ID: 2017-087 Ruggedized mobile solar tracker designed to withstand harsh climate conditions.
Principal Investigator: Michael Searcy
While traveling to remote dig sites and other similar locations, having access to electricity can be a challenge to archaeologists. Furthermore, the existing mobile solar tracking systems often don’t have the characteristics needed to endure variable weather conditions and transportation, and need to be repositioned manually throughout the day. The technology developed at BYU addresses these challenges, it is user friendly, requires minimal human interaction and it is designed for optimal energy production. Although it was designed specifically for archaeologists' needs, this technology can benefit many other individuals and organizations (e.g. military, fishers, hunters, travelers, campers, etc.).
The solar tracking system design is a modified azimuth-altitude dual axis tracker that consists of four main subsystems: a load bearing subframe, mechanical positioning system, controller, and power generation array. The load bearing subframe attaches to the trailer and acts as both a support structure and roof mounting system for lights and extra archaeological equipment. The mechanical positioning subsystem has been designed to rotate about two axes to track the sun at any point in the sky. The controller subsystem consists of a central processor that takes readings of the system’s position, computes the desired tracking position, and drives the mechanical system to the desired tracking position. The power generation array is composed of three 90 watt solar panels and the necessary electrical interfacing to charge a series of batteries.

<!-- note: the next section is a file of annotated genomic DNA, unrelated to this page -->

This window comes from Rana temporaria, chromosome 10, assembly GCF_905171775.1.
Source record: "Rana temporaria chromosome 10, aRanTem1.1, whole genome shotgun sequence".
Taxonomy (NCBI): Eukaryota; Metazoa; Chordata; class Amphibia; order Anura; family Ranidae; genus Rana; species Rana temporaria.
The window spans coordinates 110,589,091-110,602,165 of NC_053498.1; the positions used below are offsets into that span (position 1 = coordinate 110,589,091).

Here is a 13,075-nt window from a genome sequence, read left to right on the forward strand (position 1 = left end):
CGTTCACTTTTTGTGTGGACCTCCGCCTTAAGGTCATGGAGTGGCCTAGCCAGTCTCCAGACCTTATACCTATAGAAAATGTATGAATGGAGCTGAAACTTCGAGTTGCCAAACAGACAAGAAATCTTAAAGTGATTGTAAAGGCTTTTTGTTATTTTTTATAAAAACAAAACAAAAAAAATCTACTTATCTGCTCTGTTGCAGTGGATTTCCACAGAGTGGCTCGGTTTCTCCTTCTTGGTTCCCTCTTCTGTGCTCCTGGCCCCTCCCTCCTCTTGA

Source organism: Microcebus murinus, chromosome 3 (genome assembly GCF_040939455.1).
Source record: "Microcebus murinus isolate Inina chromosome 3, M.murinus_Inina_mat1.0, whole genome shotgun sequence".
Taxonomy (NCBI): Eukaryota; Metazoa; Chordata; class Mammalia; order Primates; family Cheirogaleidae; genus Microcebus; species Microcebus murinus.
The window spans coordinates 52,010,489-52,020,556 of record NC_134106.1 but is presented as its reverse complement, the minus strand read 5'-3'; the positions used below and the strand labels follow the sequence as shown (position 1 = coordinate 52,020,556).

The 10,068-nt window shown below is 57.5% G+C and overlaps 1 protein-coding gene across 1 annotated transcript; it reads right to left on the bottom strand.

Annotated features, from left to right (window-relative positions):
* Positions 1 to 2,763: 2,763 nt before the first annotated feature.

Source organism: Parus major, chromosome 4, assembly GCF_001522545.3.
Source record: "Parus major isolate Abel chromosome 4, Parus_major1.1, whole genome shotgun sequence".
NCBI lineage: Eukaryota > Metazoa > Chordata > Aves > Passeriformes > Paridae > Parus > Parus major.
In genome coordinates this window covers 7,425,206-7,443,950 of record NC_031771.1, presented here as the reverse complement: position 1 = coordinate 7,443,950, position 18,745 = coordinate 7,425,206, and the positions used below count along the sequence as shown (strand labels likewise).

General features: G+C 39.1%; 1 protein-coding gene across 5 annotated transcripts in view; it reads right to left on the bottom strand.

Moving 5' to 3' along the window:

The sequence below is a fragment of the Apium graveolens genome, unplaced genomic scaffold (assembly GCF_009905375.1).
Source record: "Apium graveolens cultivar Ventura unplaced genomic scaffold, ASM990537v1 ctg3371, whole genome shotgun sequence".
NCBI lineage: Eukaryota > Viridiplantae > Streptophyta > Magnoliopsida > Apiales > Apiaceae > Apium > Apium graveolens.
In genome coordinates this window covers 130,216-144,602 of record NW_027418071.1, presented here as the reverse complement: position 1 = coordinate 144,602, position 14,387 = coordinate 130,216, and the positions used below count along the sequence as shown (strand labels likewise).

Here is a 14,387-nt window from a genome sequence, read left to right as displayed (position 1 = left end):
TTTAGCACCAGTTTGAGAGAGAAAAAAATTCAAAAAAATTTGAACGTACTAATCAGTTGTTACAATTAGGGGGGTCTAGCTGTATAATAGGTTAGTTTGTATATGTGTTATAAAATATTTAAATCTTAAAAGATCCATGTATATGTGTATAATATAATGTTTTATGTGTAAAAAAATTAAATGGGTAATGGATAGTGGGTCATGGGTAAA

The system autonomously tracks the sun from sunrise to sunset and stows at night with zero human interaction. The array meets or exceeds each of the five main desirability goals as shown in Table 1. When actively tracking, the panels are faced toward the sun within a 7 degree tolerance. No user inputs are required when in auto mode. Further, the system can be deployed in less than five minutes upon arriving at the desired destination. With power generation exceeding 230 watts, the system provides ample electricity. In the event even more power is desired, the subframe has been engineered to accommodate a second turret to double output.
About the Market:
The invention is ideal for any type of vehicle that is used to travel to locations that lack access to electricity (e.g. archaeological site). The solar panels can be mounted on top of a trailer, RV or other type of vehicle, tracking the sun to collect the optimal amount of energy possible, which is stored on a battery array within the vehicle.
For more information, contact Spencer Rogers (801-422-3676)
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